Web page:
Key Components of California Greenhouse Gas Regulations

Greenhouse Gas (GHG) compliance is integral to the energy business in California, but for many aspiring Market Participants navigating these regulations can seem daunting. In today’s blog post, I will cover some of the key components you’ll need to understand to successfully navigate the California Independent System Operator (CAISO) Energy Imbalance Market (EIM):
Standard Operating Procedures
Standard Operating Procedures (SOPs) are enforced under the California GHG cap program and constitute part of the larger mission for not only CAISO, but also the Environmental Protection Agency (EPA), which is charged with regulating GHGs under the Clean Air Act.
The CAISO EIM rules allow Market Participants with resources outside California to include GHG Bid Adders to their EIM energy bids. All GHG Bid Adders are subject to the following regulations and SOPs:[1]

  • Imports of energy into California and generation of energy within California are subject to the California Cap on GHG Emissions.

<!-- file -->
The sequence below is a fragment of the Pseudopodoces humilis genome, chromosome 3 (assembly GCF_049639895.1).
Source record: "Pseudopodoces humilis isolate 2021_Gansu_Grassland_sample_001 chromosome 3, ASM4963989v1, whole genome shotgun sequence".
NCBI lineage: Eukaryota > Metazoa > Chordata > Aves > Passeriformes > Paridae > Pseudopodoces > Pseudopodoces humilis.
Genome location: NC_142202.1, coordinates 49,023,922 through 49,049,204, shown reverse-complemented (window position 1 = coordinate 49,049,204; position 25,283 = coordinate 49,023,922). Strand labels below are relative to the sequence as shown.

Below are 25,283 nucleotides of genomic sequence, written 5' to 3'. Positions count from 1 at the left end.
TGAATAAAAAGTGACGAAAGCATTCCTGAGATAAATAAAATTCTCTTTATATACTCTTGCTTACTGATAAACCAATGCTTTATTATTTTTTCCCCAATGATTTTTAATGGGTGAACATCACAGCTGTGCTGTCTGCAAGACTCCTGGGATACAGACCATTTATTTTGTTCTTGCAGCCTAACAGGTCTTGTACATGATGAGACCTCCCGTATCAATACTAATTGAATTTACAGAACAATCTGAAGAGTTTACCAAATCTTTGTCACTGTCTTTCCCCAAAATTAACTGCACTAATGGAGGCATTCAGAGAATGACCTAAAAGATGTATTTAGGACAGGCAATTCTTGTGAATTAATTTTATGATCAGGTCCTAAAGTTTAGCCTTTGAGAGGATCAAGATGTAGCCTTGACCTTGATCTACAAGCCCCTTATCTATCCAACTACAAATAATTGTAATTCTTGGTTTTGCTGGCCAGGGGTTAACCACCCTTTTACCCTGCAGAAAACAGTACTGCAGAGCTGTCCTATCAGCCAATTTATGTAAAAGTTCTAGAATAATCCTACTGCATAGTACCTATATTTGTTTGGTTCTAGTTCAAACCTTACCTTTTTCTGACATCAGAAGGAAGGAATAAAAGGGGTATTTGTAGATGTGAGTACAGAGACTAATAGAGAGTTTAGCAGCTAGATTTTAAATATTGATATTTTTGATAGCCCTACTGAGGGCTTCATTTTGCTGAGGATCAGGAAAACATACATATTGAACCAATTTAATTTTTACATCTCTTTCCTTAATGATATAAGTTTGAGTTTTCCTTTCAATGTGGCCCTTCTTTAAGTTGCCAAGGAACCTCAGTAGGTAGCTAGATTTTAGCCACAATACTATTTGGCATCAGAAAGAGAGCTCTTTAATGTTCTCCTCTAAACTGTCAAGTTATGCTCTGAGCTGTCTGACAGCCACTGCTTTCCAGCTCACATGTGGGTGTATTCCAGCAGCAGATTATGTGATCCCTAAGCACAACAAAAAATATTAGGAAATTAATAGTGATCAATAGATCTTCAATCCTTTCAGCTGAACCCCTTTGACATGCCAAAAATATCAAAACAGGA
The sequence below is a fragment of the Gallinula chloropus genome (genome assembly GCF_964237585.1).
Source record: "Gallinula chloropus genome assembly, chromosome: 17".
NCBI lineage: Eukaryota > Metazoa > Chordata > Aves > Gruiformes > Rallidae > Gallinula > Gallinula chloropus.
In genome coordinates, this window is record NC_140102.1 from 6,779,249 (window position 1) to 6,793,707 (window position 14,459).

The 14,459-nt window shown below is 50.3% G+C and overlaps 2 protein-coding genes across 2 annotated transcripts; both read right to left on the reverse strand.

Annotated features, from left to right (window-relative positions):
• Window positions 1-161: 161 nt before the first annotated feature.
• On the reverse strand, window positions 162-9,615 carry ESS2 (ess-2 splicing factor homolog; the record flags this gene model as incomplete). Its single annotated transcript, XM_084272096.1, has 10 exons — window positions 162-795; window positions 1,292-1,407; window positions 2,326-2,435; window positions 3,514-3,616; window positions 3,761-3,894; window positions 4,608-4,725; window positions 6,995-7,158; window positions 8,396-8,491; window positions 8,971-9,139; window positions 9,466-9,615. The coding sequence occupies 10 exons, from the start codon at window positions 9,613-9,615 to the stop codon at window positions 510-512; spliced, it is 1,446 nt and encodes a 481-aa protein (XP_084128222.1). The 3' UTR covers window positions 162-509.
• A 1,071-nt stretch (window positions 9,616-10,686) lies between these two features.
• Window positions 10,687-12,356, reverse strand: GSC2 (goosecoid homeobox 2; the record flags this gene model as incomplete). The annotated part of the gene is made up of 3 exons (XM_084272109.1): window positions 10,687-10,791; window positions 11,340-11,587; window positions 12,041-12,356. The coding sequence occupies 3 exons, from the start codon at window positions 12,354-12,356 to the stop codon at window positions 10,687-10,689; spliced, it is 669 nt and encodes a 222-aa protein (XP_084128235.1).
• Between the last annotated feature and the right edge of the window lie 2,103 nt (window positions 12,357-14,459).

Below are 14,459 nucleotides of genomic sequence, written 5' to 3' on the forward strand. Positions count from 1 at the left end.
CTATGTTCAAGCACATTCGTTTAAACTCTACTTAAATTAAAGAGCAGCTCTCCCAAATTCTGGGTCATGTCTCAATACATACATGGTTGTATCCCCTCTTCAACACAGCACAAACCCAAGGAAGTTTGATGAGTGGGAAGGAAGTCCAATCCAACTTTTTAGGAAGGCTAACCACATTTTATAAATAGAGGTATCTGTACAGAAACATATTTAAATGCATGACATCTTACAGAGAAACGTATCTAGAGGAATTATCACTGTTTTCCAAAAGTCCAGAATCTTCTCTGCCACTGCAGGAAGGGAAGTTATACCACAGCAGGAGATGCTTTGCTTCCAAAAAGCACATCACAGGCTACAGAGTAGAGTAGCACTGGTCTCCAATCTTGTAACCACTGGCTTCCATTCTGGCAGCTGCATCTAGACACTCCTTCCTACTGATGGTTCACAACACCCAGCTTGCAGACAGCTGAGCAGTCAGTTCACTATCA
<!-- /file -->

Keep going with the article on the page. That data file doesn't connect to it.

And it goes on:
• For generation within an EIM Balancing Authority (BA), EIM Participating Resource Scheduling Coordinators can include the costs of their GHG regulation compliance obligation as an adder (cost element added to an initial cost estimate by a fixed amount or percentage) to their energy bids.
  • The sum of the EIM GHG Bid Adder and the energy cost portion of the bid cannot exceed $1,000 USD/MWh.
  • The GHG Bid Adder cannot be negative.
  • An EIM Participating Resource Scheduling Coordinator may submit no more than one Bid Adder per day for an EIM resource.
  • The CAISO will include the marginal EIM Bid Adder as a negative component in the Locational Marginal Prices (LMPs) for EIM Entity Balancing Authority Areas (BAAs).